No serological differences have been found between strains. The virus seems unrelated in serological and plant protection tests to the morphologically similar apple stem grooving virus, but its behaviour in plant protection tests may be anomalous (Van der Meer, 1968). A suspected relationship to raspberry bushy dwarf virus (Cadman, 1965) is now disproved (Barnett & Murant, 1970).

Stability in Sap

Much less stable than apple stem grooving virus in plant extracts. In bentonite-clarified C. quinoa sap (see Purification), thermal inactivation point (10 min) is 52-55°C, half-life at 45°C is 12±1 min and dilution end-point is c. 10-4; infectivity is abolished in 1 day at 20°C and in c. 10 days at 4°C. Infectivity is inhibited by crude C. quinoa sap (Saksena & Mink, 1969a); the inhibitor may be a ribonuclease (Lister & Hadidi, unpublished).


The most satisfactory method depends on clarifying extracts with bentonite (Cadman, 1963; Lister et al., 1965). Lister & Hadidi (unpublished) obtained no improvement using magnesium bentonite (recommended by Saksena & Mink, 1969b): they developed the following method, based on that of de Sequeira & Lister (1969):

Blend each 100 g infected C. quinoa leaf in 200 ml 0.01 M Tris-HCl buffer (pH 7.6), containing 0.01 M MgSO4. Squeeze through cheesecloth and then thoroughly clarify by cautiously adding bentonite suspension (c. 40 mg/ml in 0.01 M phosphate buffer at pH 7-8). Centrifuge at low speed. Precipitate the virus from the supernatant fluid by adding polyethylene glycol, M. Wt 6000, to 8% (w/v), and allow to stand for 1 hr. Centrifuge at low speed and resuspend virus pellets in Tris-HCl buffer. Concentrate by ultracentrifugation. Purify the virus further by density gradient centrifugation. Do all steps at c. 4°C.

Yields are 1-2 mg/100 g of leaf, depending on the strain.

Properties of Particles

Sedimentation coefficient (s20,w): about 96 S (not corrected to infinite dilution). No accessory virus particles detected.

Electrophoretic mobility: -5.1 x 10-5 cm2 sec-1 volt-1 in 0.05 M Tris/0.005 M MgCl2 buffered to pH 7.5 in 3% sucrose (determined by electrophoresis in a sucrose gradient).

A260/A280: 1.18, according to Saksena & Mink (1969b); however, Lister & Hadidi (unpublished) could not confirm this but obtained values, for very pure preparations, of 1.85 falling to 1.55 on dialysis, which can cause particle breakage.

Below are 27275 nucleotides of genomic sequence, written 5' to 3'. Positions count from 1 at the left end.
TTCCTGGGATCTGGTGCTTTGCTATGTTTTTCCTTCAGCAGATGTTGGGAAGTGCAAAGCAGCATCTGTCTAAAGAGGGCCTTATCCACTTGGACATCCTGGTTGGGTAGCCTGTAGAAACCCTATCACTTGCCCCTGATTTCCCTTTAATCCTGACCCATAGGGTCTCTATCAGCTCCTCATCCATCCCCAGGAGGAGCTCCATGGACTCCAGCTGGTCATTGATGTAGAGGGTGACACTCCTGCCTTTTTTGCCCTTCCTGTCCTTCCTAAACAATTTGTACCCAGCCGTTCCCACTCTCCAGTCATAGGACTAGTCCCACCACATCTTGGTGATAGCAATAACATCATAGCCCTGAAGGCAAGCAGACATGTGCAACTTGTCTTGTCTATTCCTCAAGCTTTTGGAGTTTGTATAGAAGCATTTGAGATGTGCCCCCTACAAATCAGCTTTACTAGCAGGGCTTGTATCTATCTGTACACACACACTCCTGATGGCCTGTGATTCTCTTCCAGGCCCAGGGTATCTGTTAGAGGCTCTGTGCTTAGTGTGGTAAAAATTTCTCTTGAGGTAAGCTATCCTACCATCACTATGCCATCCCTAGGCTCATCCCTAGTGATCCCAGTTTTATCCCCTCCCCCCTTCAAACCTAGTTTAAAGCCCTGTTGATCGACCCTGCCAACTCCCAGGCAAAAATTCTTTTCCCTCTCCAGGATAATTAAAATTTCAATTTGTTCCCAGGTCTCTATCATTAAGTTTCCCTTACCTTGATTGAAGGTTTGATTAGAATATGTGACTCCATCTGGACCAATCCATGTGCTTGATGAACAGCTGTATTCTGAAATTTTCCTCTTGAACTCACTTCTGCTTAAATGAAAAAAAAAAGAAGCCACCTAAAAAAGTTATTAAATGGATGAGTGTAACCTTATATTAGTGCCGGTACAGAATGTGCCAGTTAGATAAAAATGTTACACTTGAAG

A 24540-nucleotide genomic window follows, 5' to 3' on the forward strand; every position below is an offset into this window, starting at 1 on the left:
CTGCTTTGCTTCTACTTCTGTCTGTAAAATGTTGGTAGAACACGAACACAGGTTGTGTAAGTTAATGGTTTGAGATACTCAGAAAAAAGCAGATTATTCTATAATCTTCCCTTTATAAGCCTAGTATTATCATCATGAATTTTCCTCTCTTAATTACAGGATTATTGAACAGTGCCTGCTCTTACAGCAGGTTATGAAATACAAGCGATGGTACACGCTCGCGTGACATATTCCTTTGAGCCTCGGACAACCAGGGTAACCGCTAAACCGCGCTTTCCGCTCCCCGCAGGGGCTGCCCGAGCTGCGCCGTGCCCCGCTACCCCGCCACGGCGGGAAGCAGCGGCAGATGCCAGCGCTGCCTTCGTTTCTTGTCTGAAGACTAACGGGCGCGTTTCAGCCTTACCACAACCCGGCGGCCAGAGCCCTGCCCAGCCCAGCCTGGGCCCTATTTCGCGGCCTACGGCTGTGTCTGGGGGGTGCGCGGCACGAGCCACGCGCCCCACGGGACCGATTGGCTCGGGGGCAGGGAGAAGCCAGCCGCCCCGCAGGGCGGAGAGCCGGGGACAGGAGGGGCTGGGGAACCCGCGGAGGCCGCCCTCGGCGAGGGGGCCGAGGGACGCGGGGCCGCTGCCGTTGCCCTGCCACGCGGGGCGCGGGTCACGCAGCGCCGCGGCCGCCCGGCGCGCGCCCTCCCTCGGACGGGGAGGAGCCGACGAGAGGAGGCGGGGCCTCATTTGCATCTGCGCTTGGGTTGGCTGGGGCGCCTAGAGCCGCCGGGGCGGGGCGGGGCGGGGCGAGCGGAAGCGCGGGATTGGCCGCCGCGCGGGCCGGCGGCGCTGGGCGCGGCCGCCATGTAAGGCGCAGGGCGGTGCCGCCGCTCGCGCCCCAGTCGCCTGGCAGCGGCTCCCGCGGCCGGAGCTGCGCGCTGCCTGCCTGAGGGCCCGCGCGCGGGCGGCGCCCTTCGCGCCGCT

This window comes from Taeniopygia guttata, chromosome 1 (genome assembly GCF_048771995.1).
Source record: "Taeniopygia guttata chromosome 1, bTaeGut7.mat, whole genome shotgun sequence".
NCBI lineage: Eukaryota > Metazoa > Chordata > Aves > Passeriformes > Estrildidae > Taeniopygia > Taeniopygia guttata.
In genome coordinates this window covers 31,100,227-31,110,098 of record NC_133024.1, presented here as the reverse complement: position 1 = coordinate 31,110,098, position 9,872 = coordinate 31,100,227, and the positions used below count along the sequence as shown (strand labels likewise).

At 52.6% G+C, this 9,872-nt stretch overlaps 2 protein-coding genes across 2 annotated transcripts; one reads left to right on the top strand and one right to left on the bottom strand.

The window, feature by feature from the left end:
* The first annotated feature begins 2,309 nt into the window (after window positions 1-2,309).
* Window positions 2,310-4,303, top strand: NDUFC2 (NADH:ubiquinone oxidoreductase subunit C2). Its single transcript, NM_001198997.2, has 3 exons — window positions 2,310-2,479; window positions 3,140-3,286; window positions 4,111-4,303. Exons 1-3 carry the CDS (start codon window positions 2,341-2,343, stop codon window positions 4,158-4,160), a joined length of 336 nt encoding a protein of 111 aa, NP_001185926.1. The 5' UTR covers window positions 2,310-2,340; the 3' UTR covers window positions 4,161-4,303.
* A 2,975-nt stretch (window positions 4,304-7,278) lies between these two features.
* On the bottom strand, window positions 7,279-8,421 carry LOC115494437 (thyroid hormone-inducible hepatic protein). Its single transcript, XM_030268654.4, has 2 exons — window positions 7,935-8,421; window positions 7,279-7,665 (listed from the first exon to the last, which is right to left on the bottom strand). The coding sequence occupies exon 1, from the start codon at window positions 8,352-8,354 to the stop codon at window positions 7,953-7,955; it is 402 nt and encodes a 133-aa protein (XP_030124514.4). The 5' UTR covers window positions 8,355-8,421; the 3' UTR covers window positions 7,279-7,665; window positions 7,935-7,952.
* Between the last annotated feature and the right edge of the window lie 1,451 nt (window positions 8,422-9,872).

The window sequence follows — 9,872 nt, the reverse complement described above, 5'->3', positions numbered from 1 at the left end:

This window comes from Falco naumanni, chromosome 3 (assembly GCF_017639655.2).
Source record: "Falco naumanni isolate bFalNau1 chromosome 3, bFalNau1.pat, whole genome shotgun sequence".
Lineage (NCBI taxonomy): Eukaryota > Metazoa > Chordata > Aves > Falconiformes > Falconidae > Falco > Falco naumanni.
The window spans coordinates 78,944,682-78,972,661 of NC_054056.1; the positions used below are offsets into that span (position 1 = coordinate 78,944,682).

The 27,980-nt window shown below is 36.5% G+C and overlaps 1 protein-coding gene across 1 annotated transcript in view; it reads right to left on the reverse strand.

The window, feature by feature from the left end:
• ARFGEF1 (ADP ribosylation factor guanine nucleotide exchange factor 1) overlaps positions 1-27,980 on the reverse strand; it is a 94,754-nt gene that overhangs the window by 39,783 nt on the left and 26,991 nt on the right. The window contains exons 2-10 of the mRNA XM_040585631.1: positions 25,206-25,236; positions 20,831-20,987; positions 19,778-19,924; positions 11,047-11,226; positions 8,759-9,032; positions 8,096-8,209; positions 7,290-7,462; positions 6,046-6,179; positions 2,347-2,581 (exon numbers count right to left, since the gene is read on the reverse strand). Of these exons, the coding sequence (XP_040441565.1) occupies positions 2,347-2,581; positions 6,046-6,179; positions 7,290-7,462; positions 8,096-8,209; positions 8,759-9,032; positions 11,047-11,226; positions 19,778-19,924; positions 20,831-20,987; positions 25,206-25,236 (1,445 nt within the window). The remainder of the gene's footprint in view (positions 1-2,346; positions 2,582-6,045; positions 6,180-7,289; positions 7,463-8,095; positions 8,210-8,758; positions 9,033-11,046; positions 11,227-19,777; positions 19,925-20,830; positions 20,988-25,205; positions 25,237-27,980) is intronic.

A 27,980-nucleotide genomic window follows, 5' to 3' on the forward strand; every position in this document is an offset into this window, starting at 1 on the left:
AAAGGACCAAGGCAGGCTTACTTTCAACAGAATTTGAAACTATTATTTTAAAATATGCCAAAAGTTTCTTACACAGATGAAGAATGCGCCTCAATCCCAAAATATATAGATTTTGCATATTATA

Particle Structure

A very flexuous filament with obvious cross-banding and helical symmetry (Fig. 4). Length c. 600 nm; width c. 12 nm; pitch of helix c. 3.8 nm. Particle fragments viewed ‘end-on’ show a hollow centre, but this is not visible laterally. Best stains for electron microscopy are uranyl acetate or uranyl formate; breakage occurs in phosphotungstate (Lister et al., 1965, and unpublished).

In the absence of certain divalent cations or polyamines, particles degrade, forming fragments sedimenting at about 17 S (Lister & Hadidi, unpublished).

Particle Composition

Contains RNA (Lister & Hadidi, unpublished).

Relations with Cells and Tissues

Unknown: has been eliminated from some apple varieties and rootstocks by heat therapy (37°C for up to 3 weeks).


Cropley (1964) and Lister, Bancroft & Shay (1964) reported isolates of apple chlorotic leaf spot virus that specifically caused a chlorotic leaf spot disease in Russian apple R12740-7A. These and some other isolates have been shown, by detailed serological and other tests, to be related. However, for many assumed isolates, critical comparisons have not been made. Because strains differ in the symptoms they cause in both woody and herbaceous indicators, serological and/or thorough property testing is essential for accurate diagnosis.


Photographs: courtesy of Purdue Agricultural Experiment Station.


References list for DPV: Apple chlorotic leafspot virus (30)

  1. Barnett & Murant, Ann. appl. Biol. 65: 435, 1970.
  2. Cadman, Pl. Dis. Reptr 47: 459, 1963.
  3. Cadman, Pl. Dis. Reptr 49: 230, 1965.
  4. Cropley, Pl. Dis. Reptr 47: 165, 1963.
  5. Cropley, Pl. Dis. Reptr 48: 678, 1964.
  6. Cropley, Ann. appl. Biol. 61: 361, 1968.
  7. Cropley, In Tech. Commun. Commonw. Bur. Hort. Plantn Crops 30, Suppl.2/3/4: 10, 1969.
  8. de Sequeira & Lister, Phytopathology 59: 1740, 1969.
  9. Fritzsche & Kegler, TagBer. dt. Akad. Landw Wiss. Berl. 97: 289, 1968.
  10. Lister, Bancroft & Shay, Phytopathology 54: 1300, 1964.
  11. Lister, Bancroft & Nadakavukaren, Phytopathology 55: 859, 1965.
  12. Lister & Cadman, Zast. Bilja 16: 233, 1965.
  13. Luckwill & Campbell, In Tech. Commun. Commonw. Bur. Hort. Plantn Crops 30: 5, 1963.
  14. Nemec, Pl. Dis. Reptr 51: 283, 1967.
  15. Saksena & Mink, Phytopathology 59: 61, 1969a.
  16. Saksena & Mink, Phytopathology 59: 84, 1969b.
  17. Saksena & Mink, Phytopathology 59: 877, 1969c.
  18. Van der Meer, TagBer. dt. Akad. Landw Wiss. Berl. 97: 27, 1968.